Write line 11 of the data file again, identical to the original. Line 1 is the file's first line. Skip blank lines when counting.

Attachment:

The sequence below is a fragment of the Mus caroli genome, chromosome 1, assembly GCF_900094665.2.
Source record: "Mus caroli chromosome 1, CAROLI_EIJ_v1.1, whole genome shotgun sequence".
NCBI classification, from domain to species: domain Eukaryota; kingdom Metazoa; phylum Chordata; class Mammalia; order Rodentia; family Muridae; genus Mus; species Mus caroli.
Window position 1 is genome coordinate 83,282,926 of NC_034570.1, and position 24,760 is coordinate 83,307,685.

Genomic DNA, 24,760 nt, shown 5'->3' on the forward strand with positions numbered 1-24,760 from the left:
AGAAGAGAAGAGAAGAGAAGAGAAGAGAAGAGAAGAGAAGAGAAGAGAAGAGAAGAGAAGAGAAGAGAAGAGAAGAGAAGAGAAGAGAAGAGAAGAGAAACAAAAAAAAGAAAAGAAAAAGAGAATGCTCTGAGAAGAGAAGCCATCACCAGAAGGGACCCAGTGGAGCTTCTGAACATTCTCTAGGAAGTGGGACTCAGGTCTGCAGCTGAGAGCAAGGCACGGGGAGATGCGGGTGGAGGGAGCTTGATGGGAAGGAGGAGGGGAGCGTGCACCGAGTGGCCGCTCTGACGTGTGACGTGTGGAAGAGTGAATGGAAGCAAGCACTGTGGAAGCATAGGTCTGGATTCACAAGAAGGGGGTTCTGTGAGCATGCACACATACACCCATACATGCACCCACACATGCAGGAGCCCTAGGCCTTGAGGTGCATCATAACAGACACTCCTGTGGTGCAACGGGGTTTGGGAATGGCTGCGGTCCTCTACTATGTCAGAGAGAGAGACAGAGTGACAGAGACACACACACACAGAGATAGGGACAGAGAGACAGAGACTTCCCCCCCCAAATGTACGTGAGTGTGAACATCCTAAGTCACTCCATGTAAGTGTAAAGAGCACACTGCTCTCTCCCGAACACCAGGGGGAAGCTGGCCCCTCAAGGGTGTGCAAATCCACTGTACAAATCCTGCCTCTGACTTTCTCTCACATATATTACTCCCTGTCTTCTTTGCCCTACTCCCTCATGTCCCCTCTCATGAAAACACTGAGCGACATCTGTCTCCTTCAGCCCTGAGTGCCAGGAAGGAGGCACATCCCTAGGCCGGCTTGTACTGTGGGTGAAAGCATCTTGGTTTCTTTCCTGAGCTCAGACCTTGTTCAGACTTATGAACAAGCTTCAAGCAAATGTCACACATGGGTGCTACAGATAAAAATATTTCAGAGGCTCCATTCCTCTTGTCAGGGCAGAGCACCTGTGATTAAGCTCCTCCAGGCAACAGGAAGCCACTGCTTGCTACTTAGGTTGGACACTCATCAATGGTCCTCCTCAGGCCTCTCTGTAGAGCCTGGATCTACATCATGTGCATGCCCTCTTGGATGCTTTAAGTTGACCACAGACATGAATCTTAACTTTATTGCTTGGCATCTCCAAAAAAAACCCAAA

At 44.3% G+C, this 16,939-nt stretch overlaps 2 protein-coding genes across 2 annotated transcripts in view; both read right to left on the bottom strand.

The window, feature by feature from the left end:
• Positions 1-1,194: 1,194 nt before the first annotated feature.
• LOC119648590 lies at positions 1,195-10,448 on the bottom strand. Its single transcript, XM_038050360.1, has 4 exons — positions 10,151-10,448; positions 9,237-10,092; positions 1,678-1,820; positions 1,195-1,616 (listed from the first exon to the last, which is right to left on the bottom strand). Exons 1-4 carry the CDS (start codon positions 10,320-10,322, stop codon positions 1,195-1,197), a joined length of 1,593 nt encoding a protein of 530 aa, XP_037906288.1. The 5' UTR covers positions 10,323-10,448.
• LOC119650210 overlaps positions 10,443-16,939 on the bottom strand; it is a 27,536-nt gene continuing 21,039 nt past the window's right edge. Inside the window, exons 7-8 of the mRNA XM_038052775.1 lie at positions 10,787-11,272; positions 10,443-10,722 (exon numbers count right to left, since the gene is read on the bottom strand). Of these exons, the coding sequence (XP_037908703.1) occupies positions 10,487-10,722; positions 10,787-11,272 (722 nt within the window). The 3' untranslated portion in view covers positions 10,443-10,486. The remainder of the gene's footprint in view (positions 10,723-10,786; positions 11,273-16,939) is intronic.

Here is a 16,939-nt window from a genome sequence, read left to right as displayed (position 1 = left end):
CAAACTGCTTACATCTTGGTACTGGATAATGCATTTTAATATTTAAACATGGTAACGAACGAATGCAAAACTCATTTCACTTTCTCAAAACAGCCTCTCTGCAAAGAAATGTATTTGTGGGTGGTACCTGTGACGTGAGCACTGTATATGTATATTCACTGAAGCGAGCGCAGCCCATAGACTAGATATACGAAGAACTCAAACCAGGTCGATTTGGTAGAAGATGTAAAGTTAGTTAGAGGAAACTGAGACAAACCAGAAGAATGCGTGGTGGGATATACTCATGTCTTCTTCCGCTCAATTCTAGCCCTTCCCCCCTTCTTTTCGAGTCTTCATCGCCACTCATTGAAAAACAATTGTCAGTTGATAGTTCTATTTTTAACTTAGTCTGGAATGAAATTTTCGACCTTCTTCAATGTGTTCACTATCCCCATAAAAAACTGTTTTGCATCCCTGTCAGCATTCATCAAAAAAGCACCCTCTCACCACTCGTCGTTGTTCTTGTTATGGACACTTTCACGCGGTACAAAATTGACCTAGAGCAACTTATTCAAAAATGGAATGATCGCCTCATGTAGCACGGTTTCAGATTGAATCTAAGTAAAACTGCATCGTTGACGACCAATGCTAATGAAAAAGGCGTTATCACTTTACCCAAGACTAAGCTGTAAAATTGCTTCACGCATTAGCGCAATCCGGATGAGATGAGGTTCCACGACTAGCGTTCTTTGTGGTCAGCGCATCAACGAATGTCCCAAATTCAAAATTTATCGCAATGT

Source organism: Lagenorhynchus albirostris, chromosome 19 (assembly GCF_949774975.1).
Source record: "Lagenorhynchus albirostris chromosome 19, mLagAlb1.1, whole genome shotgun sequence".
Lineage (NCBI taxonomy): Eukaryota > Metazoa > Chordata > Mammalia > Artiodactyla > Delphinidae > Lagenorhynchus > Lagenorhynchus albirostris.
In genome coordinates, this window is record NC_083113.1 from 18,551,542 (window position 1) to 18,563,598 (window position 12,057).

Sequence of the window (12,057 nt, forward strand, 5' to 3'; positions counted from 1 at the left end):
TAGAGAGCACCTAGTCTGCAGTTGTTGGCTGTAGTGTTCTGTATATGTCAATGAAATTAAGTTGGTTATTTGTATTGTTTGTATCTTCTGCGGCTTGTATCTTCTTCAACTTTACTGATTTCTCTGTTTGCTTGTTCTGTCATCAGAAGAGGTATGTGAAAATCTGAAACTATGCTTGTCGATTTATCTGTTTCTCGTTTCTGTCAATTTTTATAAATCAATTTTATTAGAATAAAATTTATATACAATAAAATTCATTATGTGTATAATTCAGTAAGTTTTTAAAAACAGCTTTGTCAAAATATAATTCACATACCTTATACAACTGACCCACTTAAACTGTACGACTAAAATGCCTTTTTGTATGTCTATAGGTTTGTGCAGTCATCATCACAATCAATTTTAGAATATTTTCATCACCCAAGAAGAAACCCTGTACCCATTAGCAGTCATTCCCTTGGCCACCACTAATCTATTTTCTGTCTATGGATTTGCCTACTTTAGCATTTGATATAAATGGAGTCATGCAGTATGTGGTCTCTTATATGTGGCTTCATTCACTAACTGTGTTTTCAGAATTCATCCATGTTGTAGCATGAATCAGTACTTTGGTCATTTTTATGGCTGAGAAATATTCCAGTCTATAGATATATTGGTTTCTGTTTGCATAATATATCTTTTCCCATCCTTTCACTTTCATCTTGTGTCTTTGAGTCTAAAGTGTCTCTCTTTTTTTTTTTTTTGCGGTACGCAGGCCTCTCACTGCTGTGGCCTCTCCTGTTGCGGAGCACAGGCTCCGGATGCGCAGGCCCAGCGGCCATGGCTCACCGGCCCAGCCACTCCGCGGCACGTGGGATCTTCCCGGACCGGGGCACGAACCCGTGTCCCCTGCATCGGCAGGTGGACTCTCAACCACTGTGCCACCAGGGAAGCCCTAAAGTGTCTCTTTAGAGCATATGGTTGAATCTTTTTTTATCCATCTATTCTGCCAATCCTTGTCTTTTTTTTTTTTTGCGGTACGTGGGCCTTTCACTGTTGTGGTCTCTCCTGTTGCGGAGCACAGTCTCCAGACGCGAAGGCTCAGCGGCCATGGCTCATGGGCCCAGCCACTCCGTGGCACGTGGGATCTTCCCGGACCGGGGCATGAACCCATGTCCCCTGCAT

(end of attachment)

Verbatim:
• LOC119650210 overlaps positions 10,443-16,939 on the bottom strand; it is a 27,536-nt gene continuing 21,039 nt past the window's right edge. Inside the window, exons 7-8 of the mRNA XM_038052775.1 lie at positions 10,787-11,272; positions 10,443-10,722 (exon numbers count right to left, since the gene is read on the bottom strand). Of these exons, the coding sequence (XP_037908703.1) occupies positions 10,487-10,722; positions 10,787-11,272 (722 nt within the window). The 3' untranslated portion in view covers positions 10,443-10,486. The remainder of the gene's footprint in view (positions 10,723-10,786; positions 11,273-16,939) is intronic.